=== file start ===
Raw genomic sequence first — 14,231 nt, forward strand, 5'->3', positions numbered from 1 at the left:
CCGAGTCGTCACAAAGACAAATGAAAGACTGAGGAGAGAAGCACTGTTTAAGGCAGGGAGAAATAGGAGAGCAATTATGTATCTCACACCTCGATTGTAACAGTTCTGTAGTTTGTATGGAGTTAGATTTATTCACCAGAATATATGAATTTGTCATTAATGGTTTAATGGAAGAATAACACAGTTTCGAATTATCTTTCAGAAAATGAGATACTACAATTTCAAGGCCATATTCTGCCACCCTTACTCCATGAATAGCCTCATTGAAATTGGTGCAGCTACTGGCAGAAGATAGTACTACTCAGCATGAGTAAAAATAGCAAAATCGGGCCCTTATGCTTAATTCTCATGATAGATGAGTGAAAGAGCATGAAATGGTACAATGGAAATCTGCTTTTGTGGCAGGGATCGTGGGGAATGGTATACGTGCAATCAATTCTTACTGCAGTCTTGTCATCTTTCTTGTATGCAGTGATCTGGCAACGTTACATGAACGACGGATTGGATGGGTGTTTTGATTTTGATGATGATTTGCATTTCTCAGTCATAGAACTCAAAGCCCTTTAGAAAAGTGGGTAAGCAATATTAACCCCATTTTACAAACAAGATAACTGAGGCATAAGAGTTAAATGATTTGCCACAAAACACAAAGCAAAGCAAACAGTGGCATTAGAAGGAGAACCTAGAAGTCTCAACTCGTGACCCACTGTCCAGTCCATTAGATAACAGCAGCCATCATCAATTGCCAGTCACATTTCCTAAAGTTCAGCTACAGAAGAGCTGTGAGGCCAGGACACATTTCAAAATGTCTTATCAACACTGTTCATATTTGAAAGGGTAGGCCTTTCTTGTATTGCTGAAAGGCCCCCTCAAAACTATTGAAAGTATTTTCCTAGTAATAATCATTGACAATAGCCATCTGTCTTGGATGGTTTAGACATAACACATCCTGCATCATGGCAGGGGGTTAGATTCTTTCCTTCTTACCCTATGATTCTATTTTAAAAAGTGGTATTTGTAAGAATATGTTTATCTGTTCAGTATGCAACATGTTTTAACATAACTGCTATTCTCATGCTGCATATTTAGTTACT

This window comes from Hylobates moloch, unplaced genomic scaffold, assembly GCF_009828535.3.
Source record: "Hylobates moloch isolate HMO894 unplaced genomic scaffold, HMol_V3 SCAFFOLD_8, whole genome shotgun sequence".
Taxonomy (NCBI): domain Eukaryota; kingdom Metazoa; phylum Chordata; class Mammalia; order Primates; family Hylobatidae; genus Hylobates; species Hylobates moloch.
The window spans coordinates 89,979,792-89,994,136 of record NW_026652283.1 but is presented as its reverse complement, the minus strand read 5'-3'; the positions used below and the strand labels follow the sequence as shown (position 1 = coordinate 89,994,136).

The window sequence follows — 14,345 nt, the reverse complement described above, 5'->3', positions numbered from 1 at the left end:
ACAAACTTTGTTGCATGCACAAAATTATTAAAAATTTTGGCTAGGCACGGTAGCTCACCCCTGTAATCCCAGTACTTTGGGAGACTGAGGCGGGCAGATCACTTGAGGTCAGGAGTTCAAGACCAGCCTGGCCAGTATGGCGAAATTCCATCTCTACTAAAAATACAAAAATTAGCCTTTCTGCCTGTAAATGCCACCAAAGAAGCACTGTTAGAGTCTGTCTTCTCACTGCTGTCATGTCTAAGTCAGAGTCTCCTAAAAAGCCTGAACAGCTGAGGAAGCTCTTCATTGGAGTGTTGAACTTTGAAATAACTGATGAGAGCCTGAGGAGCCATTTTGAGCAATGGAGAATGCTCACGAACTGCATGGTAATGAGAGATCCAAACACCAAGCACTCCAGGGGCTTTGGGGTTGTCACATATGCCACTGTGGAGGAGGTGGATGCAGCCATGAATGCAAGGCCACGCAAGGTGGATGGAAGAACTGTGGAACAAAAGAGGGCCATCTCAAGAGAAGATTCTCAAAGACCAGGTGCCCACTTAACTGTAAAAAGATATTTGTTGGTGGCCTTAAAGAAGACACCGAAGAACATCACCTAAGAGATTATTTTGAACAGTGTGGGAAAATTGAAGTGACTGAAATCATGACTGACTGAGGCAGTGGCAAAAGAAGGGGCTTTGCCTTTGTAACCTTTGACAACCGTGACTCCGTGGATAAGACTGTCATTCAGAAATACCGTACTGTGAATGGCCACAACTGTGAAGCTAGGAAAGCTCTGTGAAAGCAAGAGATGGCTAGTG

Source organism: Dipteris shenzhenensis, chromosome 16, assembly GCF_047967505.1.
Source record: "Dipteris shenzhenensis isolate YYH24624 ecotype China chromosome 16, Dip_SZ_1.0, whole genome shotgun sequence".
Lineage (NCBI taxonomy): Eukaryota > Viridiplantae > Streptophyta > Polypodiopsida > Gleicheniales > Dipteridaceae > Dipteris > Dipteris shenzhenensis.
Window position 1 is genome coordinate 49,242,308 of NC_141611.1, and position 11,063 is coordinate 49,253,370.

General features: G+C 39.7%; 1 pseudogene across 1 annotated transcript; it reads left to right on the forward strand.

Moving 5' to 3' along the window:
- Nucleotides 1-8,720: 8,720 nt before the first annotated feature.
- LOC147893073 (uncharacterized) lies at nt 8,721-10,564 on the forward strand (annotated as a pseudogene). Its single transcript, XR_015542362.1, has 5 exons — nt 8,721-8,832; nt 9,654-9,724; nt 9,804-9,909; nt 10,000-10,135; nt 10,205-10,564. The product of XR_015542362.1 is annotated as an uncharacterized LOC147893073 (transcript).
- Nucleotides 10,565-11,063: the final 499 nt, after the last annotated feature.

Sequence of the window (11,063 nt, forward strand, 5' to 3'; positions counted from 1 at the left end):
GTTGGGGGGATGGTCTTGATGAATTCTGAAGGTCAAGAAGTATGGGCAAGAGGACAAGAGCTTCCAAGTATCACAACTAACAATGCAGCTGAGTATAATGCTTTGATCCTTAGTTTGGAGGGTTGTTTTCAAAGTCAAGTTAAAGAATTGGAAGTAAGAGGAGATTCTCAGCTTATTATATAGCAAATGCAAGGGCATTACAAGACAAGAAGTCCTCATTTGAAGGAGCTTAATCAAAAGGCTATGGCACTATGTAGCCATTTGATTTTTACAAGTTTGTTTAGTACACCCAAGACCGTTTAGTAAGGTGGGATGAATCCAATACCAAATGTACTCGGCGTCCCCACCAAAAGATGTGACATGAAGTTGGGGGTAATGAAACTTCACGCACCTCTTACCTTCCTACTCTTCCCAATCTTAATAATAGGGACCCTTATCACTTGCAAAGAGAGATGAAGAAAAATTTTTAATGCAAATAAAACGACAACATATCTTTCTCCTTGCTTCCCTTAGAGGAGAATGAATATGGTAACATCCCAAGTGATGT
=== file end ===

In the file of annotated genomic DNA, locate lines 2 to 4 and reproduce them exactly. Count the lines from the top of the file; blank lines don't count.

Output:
CCGAGTCGTCACAAAGACAAATGAAAGACTGAGGAGAGAAGCACTGTTTAAGGCAGGGAGAAATAGGAGAGCAATTATGTATCTCACACCTCGATTGTAACAGTTCTGTAGTTTGTATGGAGTTAGATTTATTCACCAGAATATATGAATTTGTCATTAATGGTTTAATGGAAGAATAACACAGTTTCGAATTATCTTTCAGAAAATGAGATACTACAATTTCAAGGCCATATTCTGCCACCCTTACTCCATGAATAGCCTCATTGAAATTGGTGCAGCTACTGGCAGAAGATAGTACTACTCAGCATGAGTAAAAATAGCAAAATCGGGCCCTTATGCTTAATTCTCATGATAGATGAGTGAAAGAGCATGAAATGGTACAATGGAAATCTGCTTTTGTGGCAGGGATCGTGGGGAATGGTATACGTGCAATCAATTCTTACTGCAGTCTTGTCATCTTTCTTGTATGCAGTGATCTGGCAACGTTACATGAACGACGGATTGGATGGGTGTTTTGATTTTGATGATGATTTGCATTTCTCAGTCATAGAACTCAAAGCCCTTTAGAAAAGTGGGTAAGCAATATTAACCCCATTTTACAAACAAGATAACTGAGGCATAAGAGTTAAATGATTTGCCACAAAACACAAAGCAAAGCAAACAGTGGCATTAGAAGGAGAACCTAGAAGTCTCAACTCGTGACCCACTGTCCAGTCCATTAGATAACAGCAGCCATCATCAATTGCCAGTCACATTTCCTAAAGTTCAGCTACAGAAGAGCTGTGAGGCCAGGACACATTTCAAAATGTCTTATCAACACTGTTCATATTTGAAAGGGTAGGCCTTTCTTGTATTGCTGAAAGGCCCCCTCAAAACTATTGAAAGTATTTTCCTAGTAATAATCATTGACAATAGCCATCTGTCTTGGATGGTTTAGACATAACACATCCTGCATCATGGCAGGGGGTTAGATTCTTTCCTTCTTACCCTATGATTCTATTTTAAAAAGTGGTATTTGTAAGAATATGTTTATCTGTTCAGTATGCAACATGTTTTAACATAACTGCTATTCTCATGCTGCATATTTAGTTACT

This window comes from Hylobates moloch, unplaced genomic scaffold, assembly GCF_009828535.3.
Source record: "Hylobates moloch isolate HMO894 unplaced genomic scaffold, HMol_V3 SCAFFOLD_8, whole genome shotgun sequence".